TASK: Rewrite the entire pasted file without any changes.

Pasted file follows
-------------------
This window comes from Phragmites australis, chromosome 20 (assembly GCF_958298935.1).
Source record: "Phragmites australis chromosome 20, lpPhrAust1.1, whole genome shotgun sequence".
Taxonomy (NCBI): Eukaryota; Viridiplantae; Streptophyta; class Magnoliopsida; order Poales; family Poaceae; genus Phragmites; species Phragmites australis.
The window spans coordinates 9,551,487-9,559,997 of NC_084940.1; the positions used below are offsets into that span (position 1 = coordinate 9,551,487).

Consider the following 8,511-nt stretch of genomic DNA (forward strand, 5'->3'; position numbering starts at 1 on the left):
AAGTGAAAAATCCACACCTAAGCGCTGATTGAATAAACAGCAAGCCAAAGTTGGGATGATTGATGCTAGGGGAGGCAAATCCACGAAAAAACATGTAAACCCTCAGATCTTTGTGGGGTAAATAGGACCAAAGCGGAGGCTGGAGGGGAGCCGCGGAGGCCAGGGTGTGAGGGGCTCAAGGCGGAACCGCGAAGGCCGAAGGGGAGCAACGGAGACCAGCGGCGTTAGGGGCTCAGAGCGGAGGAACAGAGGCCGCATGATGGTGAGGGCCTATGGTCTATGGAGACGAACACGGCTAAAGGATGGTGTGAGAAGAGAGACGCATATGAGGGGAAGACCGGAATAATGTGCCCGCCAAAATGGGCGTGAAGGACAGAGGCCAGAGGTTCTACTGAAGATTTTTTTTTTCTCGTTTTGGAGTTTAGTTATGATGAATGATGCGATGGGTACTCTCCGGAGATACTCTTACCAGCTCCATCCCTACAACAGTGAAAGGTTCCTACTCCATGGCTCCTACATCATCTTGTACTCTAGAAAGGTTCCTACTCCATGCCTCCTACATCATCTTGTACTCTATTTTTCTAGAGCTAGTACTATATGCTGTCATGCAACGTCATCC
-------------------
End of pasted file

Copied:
This window comes from Phragmites australis, chromosome 20 (assembly GCF_958298935.1).
Source record: "Phragmites australis chromosome 20, lpPhrAust1.1, whole genome shotgun sequence".
Taxonomy (NCBI): Eukaryota; Viridiplantae; Streptophyta; class Magnoliopsida; order Poales; family Poaceae; genus Phragmites; species Phragmites australis.
The window spans coordinates 9,551,487-9,559,997 of NC_084940.1; the positions used below are offsets into that span (position 1 = coordinate 9,551,487).

Consider the following 8,511-nt stretch of genomic DNA (forward strand, 5'->3'; position numbering starts at 1 on the left):
AAGTGAAAAATCCACACCTAAGCGCTGATTGAATAAACAGCAAGCCAAAGTTGGGATGATTGATGCTAGGGGAGGCAAATCCACGAAAAAACATGTAAACCCTCAGATCTTTGTGGGGTAAATAGGACCAAAGCGGAGGCTGGAGGGGAGCCGCGGAGGCCAGGGTGTGAGGGGCTCAAGGCGGAACCGCGAAGGCCGAAGGGGAGCAACGGAGACCAGCGGCGTTAGGGGCTCAGAGCGGAGGAACAGAGGCCGCATGATGGTGAGGGCCTATGGTCTATGGAGACGAACACGGCTAAAGGATGGTGTGAGAAGAGAGACGCATATGAGGGGAAGACCGGAATAATGTGCCCGCCAAAATGGGCGTGAAGGACAGAGGCCAGAGGTTCTACTGAAGATTTTTTTTTTCTCGTTTTGGAGTTTAGTTATGATGAATGATGCGATGGGTACTCTCCGGAGATACTCTTACCAGCTCCATCCCTACAACAGTGAAAGGTTCCTACTCCATGGCTCCTACATCATCTTGTACTCTAGAAAGGTTCCTACTCCATGCCTCCTACATCATCTTGTACTCTATTTTTCTAGAGCTAGTACTATATGCTGTCATGCAACGTCATCC